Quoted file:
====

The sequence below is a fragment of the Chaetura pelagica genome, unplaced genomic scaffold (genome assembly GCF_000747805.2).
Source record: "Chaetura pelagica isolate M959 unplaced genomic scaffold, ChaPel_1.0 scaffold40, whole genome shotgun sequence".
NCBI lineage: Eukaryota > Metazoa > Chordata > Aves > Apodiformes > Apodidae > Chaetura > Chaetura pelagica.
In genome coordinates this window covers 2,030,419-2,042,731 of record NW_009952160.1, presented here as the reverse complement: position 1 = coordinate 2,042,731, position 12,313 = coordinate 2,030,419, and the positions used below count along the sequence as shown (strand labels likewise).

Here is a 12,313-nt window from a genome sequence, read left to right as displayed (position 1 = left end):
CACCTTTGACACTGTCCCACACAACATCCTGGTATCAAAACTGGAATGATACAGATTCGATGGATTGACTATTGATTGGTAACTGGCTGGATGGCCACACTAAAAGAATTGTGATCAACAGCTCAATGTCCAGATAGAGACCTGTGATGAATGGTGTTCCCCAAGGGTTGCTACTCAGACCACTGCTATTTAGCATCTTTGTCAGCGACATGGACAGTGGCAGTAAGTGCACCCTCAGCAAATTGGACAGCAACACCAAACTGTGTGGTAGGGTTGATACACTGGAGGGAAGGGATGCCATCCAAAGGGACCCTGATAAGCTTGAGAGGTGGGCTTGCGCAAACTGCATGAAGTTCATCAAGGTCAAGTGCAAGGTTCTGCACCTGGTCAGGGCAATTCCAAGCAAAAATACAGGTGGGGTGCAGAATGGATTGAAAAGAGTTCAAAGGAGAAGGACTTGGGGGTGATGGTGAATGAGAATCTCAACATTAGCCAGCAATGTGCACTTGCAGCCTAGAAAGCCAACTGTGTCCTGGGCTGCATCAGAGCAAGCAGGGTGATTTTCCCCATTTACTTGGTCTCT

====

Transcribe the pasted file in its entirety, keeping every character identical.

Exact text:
The sequence below is a fragment of the Chaetura pelagica genome, unplaced genomic scaffold (genome assembly GCF_000747805.2).
Source record: "Chaetura pelagica isolate M959 unplaced genomic scaffold, ChaPel_1.0 scaffold40, whole genome shotgun sequence".
NCBI lineage: Eukaryota > Metazoa > Chordata > Aves > Apodiformes > Apodidae > Chaetura > Chaetura pelagica.
In genome coordinates this window covers 2,030,419-2,042,731 of record NW_009952160.1, presented here as the reverse complement: position 1 = coordinate 2,042,731, position 12,313 = coordinate 2,030,419, and the positions used below count along the sequence as shown (strand labels likewise).

Here is a 12,313-nt window from a genome sequence, read left to right as displayed (position 1 = left end):
CACCTTTGACACTGTCCCACACAACATCCTGGTATCAAAACTGGAATGATACAGATTCGATGGATTGACTATTGATTGGTAACTGGCTGGATGGCCACACTAAAAGAATTGTGATCAACAGCTCAATGTCCAGATAGAGACCTGTGATGAATGGTGTTCCCCAAGGGTTGCTACTCAGACCACTGCTATTTAGCATCTTTGTCAGCGACATGGACAGTGGCAGTAAGTGCACCCTCAGCAAATTGGACAGCAACACCAAACTGTGTGGTAGGGTTGATACACTGGAGGGAAGGGATGCCATCCAAAGGGACCCTGATAAGCTTGAGAGGTGGGCTTGCGCAAACTGCATGAAGTTCATCAAGGTCAAGTGCAAGGTTCTGCACCTGGTCAGGGCAATTCCAAGCAAAAATACAGGTGGGGTGCAGAATGGATTGAAAAGAGTTCAAAGGAGAAGGACTTGGGGGTGATGGTGAATGAGAATCTCAACATTAGCCAGCAATGTGCACTTGCAGCCTAGAAAGCCAACTGTGTCCTGGGCTGCATCAGAGCAAGCAGGGTGATTTTCCCCATTTACTTGGTCTCT